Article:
Saturday, March 29, 2008
We had a very similar quail lunch to the one in february only this time I made the allioli with membrillo. The English call this quince cheese for some obscure reason. It is made of quince, yes and it is eaten with cheese, yes but that does not make it cheese. Jesus.
Anyway. The Catalans love this sort of thing. Fruit with garlic. Wierd. But wonderful. You make an allioli http://lagrandebouffecatering.blogspot.com/2008/02/recipix-allioli.html but before you add the egg you mash up some good quality quince cheese with the garlic. The smoothness of the egg, bite of the garlic and sweetness of the membrillo form a holy trinity. The Catalans also use apples, sometimes pears. Occasionally honey is added. The eggs can be done away with as well and an emulsion is easily formed with the help of the fruit but as much as I may admire this eggless sauce and the skill it takes to make it I far prefer the smoother eggy version.
I also had revelation in the form of a steam oven. A €30,000 steam oven. Gott in himmel, what an oven. It has been sitting there ever since I arrived and I havent used it due to terror of busting it through ignorance. The chef showed me how it worked and now, at the tender age of 53 I suddenly find myself not being able to live without one. Great.
So, they had quails, grilled and then steamed to finish. Leeks, asparagus and wild garlic steamed then grilled. Broad beans just steamed (unbelievable). And oven potatoes (unsteamed). Rocket, mizuna and mache salad. Membrillo allioli. It was all nice but the allioli gives it all coherence.
Then they had chocolate souffle. Recipix to precede.
Wednesday, March 26, 2008
This is a goddam match made in heaven. I made it recently with my new lover Bombardino DeCecco. I accidently overcooked the broccoli quite savagely but it was just for my lunch so I pretended I hadnt and continued. The result was an absolute revelation - soft, silken, smooth. I am always cooking this dish this way from now on. Its nice really cos I think this whole "all vegetables have to be cooked al dente" is a crock. Some vegetables are suited, some are not. Some are versitile. Some are not. Someone once served me al dente asparagus. AL DENTE ASPARAGUS?!?!?!? I mean, Jesus Christ, where's it going to end?
Anyway the staff had a version of the Italian classic of anchovy, broccoli, chilli and garlic but instead of it being with pasta I made it into a soup with white beans playing the part of the pasta. Excellent. I also made bread croutons and some polenta croutons tossed in grated parmesan and baked. Really really good.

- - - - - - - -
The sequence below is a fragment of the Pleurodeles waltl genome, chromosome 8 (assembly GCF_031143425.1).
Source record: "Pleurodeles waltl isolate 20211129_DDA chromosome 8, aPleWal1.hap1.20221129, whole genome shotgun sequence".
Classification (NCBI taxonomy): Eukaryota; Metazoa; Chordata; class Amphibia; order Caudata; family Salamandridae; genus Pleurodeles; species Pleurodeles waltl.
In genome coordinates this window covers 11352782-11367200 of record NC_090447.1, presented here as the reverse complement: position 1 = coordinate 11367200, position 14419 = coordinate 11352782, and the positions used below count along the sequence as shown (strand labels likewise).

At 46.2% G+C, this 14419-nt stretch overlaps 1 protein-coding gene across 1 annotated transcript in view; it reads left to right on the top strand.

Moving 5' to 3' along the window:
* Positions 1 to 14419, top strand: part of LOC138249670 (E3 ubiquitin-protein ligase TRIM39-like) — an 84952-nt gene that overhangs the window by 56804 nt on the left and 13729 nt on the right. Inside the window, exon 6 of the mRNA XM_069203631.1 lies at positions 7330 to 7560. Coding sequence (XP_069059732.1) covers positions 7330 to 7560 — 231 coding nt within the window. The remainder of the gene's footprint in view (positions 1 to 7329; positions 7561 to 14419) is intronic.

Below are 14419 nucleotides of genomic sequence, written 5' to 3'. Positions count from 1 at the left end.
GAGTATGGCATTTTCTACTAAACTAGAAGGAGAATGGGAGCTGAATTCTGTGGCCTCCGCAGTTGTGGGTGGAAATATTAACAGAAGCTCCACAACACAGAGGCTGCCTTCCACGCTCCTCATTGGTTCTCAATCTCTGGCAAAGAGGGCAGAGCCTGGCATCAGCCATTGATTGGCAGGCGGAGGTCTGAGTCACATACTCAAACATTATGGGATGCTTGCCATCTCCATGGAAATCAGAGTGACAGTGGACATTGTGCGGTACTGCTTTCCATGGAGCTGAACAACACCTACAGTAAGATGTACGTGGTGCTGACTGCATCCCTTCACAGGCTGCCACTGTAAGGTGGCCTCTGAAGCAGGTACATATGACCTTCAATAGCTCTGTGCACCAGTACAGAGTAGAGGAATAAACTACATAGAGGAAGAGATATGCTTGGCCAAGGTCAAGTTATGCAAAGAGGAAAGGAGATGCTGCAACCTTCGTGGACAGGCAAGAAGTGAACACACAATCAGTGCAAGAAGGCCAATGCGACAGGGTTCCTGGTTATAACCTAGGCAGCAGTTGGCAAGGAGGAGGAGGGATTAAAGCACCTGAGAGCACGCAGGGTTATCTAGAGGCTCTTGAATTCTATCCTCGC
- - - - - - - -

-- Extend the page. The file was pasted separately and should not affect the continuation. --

Method? Like this darling, like this:
Good amount of olive oil
6 teeth garlic
4 dynamite chillis (tiny little killer ones)
1 big Spanish onion
8 anchovies in olive oil
500g cooked cannelini beans and their licor
1 good head of broccoli - cut into fleurettes and the stalk peeled and chopped
Put heavy bottomed pan on a low heat and flavour oil with 2 crumbled chillis and 3 garlic cloves half crushed under the flat of a knife. Discard chilli if blackened and mash up the now golden garlic.
Sweat chopped onion in the flavoured oil with lid on. About 20 minutes later put the golden garlic back in with along with the rest of the chopped garlic, the 2 other chillis and the anchovies and their oil. Some bay and rosemary would be nice too. Sweat that mother good. For as long as you are able.
Add cannelini beans and the licor they were cooked in with some extra stock.
Bring to the boil and add the broccoli .
Boil till broccoli is just past al dente. Remove, liquidise and replace one third.
Season, sprinkle with parsley and croutons and then do a faggoty chef swirl of olive oil at the end to make it look nice.
Tuesday, March 25, 2008
Friday, March 21, 2008
Sunday, March 16, 2008
Friday, March 14, 2008
Wednesday, March 12, 2008
The last time I cooked for Lee Marvin was a goddam disgrace. The food however was excellent as it would have to be if it were to be cooked for, served to and eaten by one of the greatest men of the 20th century. Actor, lover, fighter. Man of action. Man of few words. And decidedly a very, very bad man. Every man alive, without exception, secretly wishes he were Lee Marvin. Enough.
Through fantastic good fortune and war my father became friends with him and latterly he became my godfather.
The last time I cooked for Lee Marvin was two months before his untimely and sudden death http://www.youtube.com/watch?v=FBlLH3tqFJU) We were riding along a ridge in the sierra that ran through his colossal ranch in the southwest of the United States of America.